How to Sell on The Facebook Marketplace and Make Lots of Money.

Today, I’m sharing how I made over $1,000 selling our stuff on the Facebook Marketplace in just a few months. The money we’ve made from selling on the Facebook Marketplace has paid for a weekend trip to New York, date nights out and Christmas gifts for our girls.

In the past I would donate the stuff we didn’t want, but after I made my first sell on the Facebook marketplace I became hooked!

There’s something about the wheelin’ and dealin’ that get’s my adrenaline going. In person I’m horrible about trying to get a deal especially when it comes to car buying, but online behind a screen just seems so much easier.

True Story: One night we were eating dinner on our old dinning table. I told my husband we needed to hurry up because I had someone coming to buy it from the marketplace. Haha! Thankfully he just laughed.

So here are my tips and tricks to being successful on the Facebook Marketplace

Tips to Selling on the Facebook Marketplace


You don’t have to be a photographer to post great photos on the marketplace. Keep these simple things listed below in mind and you will be good to go.

  • Use good lighting. Take your pictures during the day, especially if you’re photographing items inside your home. If you don’t have good lighting in your home, go outside to take your photo.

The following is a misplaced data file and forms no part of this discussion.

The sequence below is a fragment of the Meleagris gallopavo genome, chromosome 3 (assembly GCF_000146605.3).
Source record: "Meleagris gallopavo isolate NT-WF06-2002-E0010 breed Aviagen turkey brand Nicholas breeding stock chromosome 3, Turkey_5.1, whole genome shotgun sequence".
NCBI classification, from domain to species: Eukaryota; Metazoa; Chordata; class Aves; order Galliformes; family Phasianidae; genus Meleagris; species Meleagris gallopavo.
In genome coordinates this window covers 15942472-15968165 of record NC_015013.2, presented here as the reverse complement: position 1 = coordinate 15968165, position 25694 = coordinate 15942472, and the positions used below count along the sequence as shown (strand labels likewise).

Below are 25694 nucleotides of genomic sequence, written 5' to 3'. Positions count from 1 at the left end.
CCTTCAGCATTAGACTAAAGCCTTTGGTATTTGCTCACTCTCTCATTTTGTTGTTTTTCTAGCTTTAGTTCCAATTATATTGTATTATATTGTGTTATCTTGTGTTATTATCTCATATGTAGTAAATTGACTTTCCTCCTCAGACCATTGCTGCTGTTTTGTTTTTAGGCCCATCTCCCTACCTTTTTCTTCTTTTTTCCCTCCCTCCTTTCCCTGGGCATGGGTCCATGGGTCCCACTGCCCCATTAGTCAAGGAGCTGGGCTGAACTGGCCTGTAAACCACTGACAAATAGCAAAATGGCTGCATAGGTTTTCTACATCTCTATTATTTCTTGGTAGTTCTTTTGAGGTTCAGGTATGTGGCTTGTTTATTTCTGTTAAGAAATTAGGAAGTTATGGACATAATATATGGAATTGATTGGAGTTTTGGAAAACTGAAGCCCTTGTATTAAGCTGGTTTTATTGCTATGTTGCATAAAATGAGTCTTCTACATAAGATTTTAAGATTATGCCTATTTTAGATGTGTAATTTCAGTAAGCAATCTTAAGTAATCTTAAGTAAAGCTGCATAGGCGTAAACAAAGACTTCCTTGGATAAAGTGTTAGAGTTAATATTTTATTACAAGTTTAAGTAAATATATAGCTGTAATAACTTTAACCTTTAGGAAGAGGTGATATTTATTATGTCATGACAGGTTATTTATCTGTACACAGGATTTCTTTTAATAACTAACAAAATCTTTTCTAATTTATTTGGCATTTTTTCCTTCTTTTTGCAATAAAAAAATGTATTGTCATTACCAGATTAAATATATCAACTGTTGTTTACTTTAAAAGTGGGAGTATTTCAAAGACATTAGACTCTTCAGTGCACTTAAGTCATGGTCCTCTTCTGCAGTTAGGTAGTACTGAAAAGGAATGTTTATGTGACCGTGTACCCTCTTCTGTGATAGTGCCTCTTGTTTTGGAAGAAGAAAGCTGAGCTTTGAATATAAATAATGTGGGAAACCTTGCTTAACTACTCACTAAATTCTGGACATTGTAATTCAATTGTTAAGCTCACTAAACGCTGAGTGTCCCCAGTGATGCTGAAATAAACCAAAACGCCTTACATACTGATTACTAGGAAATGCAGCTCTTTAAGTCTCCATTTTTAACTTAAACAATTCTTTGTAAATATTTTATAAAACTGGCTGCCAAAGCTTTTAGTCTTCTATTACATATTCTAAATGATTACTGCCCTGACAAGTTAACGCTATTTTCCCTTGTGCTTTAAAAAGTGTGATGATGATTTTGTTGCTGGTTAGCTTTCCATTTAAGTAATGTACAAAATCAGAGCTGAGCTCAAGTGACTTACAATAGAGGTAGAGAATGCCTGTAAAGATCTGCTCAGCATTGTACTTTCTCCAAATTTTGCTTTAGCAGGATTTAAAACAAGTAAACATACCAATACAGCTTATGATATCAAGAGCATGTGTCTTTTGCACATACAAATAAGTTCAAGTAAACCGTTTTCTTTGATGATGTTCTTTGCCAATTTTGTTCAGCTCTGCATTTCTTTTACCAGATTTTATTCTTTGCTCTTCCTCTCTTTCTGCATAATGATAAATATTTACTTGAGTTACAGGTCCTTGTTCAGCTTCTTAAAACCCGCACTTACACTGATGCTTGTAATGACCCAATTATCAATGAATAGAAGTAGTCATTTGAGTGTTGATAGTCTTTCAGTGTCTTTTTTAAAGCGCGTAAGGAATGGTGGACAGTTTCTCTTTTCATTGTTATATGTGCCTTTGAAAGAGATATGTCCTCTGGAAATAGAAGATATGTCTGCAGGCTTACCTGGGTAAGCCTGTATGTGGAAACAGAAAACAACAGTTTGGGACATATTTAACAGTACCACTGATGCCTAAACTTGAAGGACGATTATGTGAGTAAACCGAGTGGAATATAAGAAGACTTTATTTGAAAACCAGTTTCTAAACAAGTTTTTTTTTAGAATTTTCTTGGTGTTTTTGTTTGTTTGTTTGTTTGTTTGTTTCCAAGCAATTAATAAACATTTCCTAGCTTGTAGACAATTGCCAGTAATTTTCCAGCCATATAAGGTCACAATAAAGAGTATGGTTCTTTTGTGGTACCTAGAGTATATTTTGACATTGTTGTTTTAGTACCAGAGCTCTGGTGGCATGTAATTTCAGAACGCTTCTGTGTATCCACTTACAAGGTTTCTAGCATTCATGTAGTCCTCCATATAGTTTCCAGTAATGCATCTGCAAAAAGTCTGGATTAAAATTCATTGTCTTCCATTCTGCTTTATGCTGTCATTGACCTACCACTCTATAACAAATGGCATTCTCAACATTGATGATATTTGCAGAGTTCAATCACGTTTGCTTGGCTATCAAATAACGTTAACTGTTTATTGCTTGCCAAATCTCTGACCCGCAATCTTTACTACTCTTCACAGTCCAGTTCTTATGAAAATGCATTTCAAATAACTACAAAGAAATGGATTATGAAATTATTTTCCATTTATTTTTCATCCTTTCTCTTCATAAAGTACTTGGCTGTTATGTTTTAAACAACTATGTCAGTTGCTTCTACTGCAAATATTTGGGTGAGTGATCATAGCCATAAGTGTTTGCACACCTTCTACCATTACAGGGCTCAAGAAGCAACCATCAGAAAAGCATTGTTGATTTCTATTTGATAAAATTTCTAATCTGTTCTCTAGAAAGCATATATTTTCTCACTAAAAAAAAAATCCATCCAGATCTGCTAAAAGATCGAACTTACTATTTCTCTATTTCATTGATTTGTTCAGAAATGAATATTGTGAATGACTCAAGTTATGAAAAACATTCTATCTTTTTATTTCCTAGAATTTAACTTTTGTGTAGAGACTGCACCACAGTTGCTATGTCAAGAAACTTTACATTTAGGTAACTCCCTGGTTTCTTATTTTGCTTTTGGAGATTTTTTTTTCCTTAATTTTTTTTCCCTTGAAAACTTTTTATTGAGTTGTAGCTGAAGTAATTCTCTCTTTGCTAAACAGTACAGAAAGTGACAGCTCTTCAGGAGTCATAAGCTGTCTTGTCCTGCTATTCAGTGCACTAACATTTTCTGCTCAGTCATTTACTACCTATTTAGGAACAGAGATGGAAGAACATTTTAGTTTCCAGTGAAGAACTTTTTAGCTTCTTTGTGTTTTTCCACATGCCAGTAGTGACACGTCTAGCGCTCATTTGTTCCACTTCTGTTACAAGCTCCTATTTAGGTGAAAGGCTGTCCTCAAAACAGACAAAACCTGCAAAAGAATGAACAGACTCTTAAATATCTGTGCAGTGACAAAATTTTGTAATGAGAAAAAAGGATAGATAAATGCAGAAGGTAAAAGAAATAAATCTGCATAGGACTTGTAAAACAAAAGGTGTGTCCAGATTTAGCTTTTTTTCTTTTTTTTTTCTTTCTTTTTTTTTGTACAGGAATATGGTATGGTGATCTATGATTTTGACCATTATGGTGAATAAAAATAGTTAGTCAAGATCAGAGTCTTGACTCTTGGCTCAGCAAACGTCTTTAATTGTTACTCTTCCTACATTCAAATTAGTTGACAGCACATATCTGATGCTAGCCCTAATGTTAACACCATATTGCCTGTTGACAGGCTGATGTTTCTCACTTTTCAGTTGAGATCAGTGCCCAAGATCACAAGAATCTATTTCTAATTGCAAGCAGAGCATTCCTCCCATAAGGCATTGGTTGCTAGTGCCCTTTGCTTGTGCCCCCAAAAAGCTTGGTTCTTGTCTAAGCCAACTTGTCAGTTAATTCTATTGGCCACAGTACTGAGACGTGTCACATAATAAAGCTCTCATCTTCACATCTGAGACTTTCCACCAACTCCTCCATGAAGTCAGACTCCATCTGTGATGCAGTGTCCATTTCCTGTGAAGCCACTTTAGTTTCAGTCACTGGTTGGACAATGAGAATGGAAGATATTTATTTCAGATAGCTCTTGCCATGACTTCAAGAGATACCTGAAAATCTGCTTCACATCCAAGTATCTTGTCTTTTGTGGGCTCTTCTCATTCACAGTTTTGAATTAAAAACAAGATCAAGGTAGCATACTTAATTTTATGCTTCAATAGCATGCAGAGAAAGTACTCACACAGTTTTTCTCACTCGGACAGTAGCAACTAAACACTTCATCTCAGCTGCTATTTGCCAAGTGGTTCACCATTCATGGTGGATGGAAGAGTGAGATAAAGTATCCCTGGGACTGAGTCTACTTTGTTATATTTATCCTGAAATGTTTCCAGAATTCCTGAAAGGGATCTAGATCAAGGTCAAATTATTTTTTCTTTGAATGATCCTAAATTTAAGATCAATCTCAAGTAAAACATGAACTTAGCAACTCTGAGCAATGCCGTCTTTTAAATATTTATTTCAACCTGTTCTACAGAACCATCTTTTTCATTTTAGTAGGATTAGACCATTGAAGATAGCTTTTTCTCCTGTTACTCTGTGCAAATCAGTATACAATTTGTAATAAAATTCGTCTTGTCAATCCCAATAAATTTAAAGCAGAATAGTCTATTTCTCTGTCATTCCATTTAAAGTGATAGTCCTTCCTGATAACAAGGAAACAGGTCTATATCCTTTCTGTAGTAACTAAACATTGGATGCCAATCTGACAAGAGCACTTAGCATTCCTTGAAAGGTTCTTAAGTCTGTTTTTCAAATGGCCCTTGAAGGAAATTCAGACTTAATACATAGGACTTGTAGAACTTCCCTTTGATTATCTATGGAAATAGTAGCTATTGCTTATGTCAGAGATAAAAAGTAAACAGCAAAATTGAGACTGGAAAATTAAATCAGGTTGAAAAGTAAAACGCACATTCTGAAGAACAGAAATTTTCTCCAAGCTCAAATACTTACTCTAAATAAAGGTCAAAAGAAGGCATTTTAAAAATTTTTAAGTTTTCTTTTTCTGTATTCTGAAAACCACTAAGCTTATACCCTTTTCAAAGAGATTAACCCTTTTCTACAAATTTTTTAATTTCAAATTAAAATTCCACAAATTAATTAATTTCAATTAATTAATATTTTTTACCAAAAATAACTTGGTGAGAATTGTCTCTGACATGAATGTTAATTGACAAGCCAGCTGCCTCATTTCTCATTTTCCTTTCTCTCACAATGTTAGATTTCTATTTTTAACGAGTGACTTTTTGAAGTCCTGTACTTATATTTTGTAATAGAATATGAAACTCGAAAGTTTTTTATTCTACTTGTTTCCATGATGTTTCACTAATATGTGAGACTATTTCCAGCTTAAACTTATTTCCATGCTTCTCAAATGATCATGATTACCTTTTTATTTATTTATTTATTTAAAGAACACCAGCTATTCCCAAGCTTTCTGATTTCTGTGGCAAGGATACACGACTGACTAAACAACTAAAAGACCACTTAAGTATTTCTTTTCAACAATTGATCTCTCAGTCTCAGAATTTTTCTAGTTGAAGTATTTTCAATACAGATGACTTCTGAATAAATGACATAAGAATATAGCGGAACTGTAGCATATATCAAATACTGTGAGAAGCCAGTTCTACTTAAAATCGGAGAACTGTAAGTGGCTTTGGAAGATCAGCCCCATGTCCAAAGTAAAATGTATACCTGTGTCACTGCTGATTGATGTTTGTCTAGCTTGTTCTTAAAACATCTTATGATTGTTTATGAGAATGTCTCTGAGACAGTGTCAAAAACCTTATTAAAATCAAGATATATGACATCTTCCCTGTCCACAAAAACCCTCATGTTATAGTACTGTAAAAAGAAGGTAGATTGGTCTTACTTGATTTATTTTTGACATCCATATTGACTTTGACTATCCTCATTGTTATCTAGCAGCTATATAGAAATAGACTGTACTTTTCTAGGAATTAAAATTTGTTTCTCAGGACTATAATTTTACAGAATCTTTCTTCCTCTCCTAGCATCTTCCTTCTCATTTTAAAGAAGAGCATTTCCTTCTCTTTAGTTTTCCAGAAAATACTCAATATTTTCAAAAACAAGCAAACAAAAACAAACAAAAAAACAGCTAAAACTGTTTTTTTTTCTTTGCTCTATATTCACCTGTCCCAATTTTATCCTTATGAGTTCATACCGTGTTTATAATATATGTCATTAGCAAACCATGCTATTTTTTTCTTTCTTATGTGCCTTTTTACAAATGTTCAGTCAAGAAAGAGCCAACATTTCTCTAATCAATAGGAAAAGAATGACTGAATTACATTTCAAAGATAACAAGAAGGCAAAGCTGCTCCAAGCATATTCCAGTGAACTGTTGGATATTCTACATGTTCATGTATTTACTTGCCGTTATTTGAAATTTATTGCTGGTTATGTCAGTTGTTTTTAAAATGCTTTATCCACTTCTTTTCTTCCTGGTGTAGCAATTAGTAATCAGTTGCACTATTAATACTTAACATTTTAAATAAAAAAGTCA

• Keep backgrounds clutter free or clutter to a minimum. This is huge and something that will easily deter me from buying an item. If you’re taking a picture of a toy, then move all the other toys out of the way, or clean up the play room and make it neat, then take the picture. Trust me, the effort is worth the payout.
  • Clean your items before you take pictures. Wipe fingerprints off screens or electronics, clean the toys, wash items that can be washed.
  • Post more than one picture. Facebook allows you to post up to 10 photos. Try to get the entire item in the frame for the first picture then the rest could be detailed shots.
  • Don’t use stock photos. Use your own photo! When I see stock photos of the item (meaning someone screenshot the listing from a store site and posted it), it makes me think that the item they have is in bad shape. If I see a stock photo and I’m really interested in the item I will always ask for an actual picture of the item. One time I used stock images and I ended up having to take pictures of the items anyway. If you really want to use a stock image to show the listing and price of the item then just make sure to also include your own pictures too.


  • Include measurements, especially if selling home decor or furniture.
  • Smoke Free / Pet Free home. Let them know if you have a smoke free or pet free home.
  • Stain Free? Let them know.
  • BE HONEST. If there is a stain let them know up front. Is something missing? Let them know upfront. People will appreciate the honesty.


  • Price your item at the high end but not too outrageous that no one cares to ask if it’s still available. I very rarely list items at the price I originally bought it for.
  • Research Price Listings. Look up similar items listed on the Marketplace already or on Ebay to see what they’re listed for to give you an idea.
  • No one is going to pay more than the listed price, but plenty of people will be willing to negotiate.